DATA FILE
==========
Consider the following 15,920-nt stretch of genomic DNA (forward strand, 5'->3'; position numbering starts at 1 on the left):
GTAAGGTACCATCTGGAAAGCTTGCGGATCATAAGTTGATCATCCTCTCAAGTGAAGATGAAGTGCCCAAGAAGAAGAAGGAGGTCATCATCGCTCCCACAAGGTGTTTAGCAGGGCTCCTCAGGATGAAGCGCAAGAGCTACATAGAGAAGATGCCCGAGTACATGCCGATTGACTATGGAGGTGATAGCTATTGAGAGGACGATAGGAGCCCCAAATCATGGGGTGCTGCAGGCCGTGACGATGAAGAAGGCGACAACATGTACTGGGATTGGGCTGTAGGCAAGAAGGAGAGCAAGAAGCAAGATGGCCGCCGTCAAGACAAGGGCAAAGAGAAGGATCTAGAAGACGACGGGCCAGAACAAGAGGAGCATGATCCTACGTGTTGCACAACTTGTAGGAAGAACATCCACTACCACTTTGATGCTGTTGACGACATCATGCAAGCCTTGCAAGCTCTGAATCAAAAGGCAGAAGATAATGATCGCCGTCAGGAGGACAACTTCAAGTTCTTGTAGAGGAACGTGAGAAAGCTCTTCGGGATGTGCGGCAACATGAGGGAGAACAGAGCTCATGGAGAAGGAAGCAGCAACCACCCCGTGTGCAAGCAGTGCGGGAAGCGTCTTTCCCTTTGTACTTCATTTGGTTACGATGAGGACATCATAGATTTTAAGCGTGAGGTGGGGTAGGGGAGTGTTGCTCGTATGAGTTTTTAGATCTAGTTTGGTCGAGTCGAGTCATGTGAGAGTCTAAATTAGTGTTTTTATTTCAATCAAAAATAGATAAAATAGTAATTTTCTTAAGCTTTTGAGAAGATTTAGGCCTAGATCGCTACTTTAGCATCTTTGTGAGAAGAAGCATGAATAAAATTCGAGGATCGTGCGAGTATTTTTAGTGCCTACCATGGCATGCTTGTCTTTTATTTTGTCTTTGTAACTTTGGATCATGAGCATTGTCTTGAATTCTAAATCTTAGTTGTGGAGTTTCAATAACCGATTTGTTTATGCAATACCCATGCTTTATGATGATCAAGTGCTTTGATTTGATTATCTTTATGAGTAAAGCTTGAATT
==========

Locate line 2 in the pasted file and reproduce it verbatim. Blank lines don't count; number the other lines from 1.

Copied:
GTAAGGTACCATCTGGAAAGCTTGCGGATCATAAGTTGATCATCCTCTCAAGTGAAGATGAAGTGCCCAAGAAGAAGAAGGAGGTCATCATCGCTCCCACAAGGTGTTTAGCAGGGCTCCTCAGGATGAAGCGCAAGAGCTACATAGAGAAGATGCCCGAGTACATGCCGATTGACTATGGAGGTGATAGCTATTGAGAGGACGATAGGAGCCCCAAATCATGGGGTGCTGCAGGCCGTGACGATGAAGAAGGCGACAACATGTACTGGGATTGGGCTGTAGGCAAGAAGGAGAGCAAGAAGCAAGATGGCCGCCGTCAAGACAAGGGCAAAGAGAAGGATCTAGAAGACGACGGGCCAGAACAAGAGGAGCATGATCCTACGTGTTGCACAACTTGTAGGAAGAACATCCACTACCACTTTGATGCTGTTGACGACATCATGCAAGCCTTGCAAGCTCTGAATCAAAAGGCAGAAGATAATGATCGCCGTCAGGAGGACAACTTCAAGTTCTTGTAGAGGAACGTGAGAAAGCTCTTCGGGATGTGCGGCAACATGAGGGAGAACAGAGCTCATGGAGAAGGAAGCAGCAACCACCCCGTGTGCAAGCAGTGCGGGAAGCGTCTTTCCCTTTGTACTTCATTTGGTTACGATGAGGACATCATAGATTTTAAGCGTGAGGTGGGGTAGGGGAGTGTTGCTCGTATGAGTTTTTAGATCTAGTTTGGTCGAGTCGAGTCATGTGAGAGTCTAAATTAGTGTTTTTATTTCAATCAAAAATAGATAAAATAGTAATTTTCTTAAGCTTTTGAGAAGATTTAGGCCTAGATCGCTACTTTAGCATCTTTGTGAGAAGAAGCATGAATAAAATTCGAGGATCGTGCGAGTATTTTTAGTGCCTACCATGGCATGCTTGTCTTTTATTTTGTCTTTGTAACTTTGGATCATGAGCATTGTCTTGAATTCTAAATCTTAGTTGTGGAGTTTCAATAACCGATTTGTTTATGCAATACCCATGCTTTATGATGATCAAGTGCTTTGATTTGATTATCTTTATGAGTAAAGCTTGAATT